the shape of leadership

Who Am I?

The question of pastoral identity

Samuel R Chand on May 15, 2019


I meet with some of the most successful leaders in the United States and around the world. They have incredible talents and have seen remarkable growth in their organizations. But when I peel back some layers of their obvious competencies, I often notice a striking similarity: Many of them live with a significant measure of insecurity. It shows up in comparison, competition and ashes of self-doubt. I’ve learned to recognize this often-buried but common trait in leaders because I’ve struggled with it myself.

The Search for Security

All of us instinctively ask the penetrating question, “Who am I?” Few people, however, come to satisfying answers. We all have inestimable value, but we continue to look for security in something else — anything else!

  • We long to be seen as successful, and we’re haunted by the prospect of failure.
  • We live for affirmation, and we wilt when we’re ignored or criticized.
  • We admire people who have great wealth, and we feel defeated — even exposed as a failure — because we don’t have as much.
  • We think the next step up the ladder will finally give us the fulfillment we long for ... and it does, for a few days, and then we feel empty and driven again.
  • We compare the size of our organizations to those of our peers. We feel superior to some and inferior to others, but pride and shame are poor sources of identity.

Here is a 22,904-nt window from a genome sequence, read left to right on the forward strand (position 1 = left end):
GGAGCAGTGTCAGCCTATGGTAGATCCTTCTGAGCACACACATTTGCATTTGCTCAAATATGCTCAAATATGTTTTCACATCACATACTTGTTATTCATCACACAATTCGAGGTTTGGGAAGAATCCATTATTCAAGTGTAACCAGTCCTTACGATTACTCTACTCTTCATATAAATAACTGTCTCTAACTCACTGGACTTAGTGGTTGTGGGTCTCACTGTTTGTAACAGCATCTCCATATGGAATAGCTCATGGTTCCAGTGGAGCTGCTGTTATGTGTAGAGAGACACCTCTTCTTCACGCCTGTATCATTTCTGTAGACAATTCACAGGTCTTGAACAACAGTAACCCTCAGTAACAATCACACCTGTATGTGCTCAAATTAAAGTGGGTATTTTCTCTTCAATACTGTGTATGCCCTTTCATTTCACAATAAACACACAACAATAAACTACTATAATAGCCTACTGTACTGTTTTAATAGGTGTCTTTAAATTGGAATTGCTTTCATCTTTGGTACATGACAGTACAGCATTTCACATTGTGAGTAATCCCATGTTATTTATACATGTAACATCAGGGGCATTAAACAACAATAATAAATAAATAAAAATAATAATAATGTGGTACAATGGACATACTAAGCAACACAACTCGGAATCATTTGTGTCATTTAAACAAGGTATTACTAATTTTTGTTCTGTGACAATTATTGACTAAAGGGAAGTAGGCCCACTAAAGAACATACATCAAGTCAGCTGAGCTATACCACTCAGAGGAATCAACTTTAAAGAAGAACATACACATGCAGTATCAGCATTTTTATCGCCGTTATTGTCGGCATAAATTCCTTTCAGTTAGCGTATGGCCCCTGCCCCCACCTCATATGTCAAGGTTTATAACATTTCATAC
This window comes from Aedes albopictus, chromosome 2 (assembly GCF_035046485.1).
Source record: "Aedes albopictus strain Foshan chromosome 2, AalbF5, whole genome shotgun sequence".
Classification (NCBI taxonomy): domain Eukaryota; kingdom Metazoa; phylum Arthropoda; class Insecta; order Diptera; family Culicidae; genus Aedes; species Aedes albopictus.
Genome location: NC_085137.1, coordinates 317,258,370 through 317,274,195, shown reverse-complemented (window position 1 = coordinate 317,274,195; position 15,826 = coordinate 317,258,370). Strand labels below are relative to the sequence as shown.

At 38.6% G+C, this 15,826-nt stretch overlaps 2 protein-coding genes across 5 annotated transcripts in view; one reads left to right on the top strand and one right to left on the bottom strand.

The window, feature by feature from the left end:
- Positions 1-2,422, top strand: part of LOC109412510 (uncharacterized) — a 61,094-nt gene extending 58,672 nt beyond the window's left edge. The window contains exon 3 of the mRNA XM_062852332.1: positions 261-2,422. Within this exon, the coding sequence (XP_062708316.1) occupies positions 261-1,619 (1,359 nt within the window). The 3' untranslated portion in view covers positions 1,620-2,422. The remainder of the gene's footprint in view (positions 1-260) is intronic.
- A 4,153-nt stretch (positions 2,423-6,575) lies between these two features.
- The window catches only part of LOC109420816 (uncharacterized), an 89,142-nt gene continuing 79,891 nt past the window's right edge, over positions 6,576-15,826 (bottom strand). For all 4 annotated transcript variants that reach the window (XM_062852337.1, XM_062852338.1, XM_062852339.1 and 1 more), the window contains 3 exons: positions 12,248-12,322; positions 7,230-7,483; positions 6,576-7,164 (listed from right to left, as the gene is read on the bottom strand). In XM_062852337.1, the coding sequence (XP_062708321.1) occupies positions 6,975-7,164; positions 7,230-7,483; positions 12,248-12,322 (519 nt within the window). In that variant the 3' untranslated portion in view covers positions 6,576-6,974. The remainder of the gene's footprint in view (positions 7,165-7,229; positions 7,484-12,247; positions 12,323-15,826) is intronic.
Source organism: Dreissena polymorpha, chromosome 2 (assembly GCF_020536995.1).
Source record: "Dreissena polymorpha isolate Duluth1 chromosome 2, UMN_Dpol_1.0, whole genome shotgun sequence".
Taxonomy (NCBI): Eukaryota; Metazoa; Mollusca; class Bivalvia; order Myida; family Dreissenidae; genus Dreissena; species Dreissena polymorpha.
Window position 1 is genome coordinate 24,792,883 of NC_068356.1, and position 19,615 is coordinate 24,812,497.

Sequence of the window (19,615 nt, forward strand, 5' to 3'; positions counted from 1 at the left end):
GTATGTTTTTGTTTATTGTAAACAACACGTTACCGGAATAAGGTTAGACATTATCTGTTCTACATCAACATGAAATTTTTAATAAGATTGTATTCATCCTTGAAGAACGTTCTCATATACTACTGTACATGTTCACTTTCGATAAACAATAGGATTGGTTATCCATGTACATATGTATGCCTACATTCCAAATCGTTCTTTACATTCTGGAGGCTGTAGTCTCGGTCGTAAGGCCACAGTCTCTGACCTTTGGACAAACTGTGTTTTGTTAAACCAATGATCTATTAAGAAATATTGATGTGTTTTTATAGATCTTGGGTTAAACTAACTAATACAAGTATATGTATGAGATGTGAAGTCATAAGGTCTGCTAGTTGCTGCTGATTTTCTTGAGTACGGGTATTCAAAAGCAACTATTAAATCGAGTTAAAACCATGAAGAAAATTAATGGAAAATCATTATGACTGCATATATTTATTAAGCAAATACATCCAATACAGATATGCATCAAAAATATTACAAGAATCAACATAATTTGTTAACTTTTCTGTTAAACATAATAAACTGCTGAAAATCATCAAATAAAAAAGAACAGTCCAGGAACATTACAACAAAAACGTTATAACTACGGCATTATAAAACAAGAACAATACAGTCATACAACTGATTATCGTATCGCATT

All of these longings promise to fill the hole in our hearts and finally put the stamp of validity on our lives. They promise the moon, but they leave us with hands full of dust. Ironically, the experiences of success, fame, wealth and organizational growth don’t necessarily change a person’s self-perception.

I know people who have achieved all of these things and still feel they need to prove themselves by building the biggest house, driving the fanciest car, wearing the finest clothes, and going on the most lavish vacations. They’re trying to mask their insecurities, and they’re desperately trying to impress people, so they’re always marketing themselves.

Please don’t misunderstand me. There’s nothing in the world wrong with success, pleasure, approval or power, as long as those don’t define us. When they are products of a life lived out of a full heart of gratitude and the security of God’s limitless love, we can thoroughly enjoy them and share our abundance with others.

Years ago, I served as the pastor of a small church in Hartford, Michigan, far out in the sticks. We had to travel more than three miles to find the closest blinking street light, and the nearest McDonald’s was 18 miles away. I was the only dark-skinned person in the county, so I assume some of the people who attended our church came for the novelty factor.

One week, a traveling evangelist spoke at a series of meetings at our church. It was a shattering experience for me. He said the same things I’d said to our people dozens of times before, but they acted like it was Pentecost all over again, shouting praise to God and singing hallelujahs.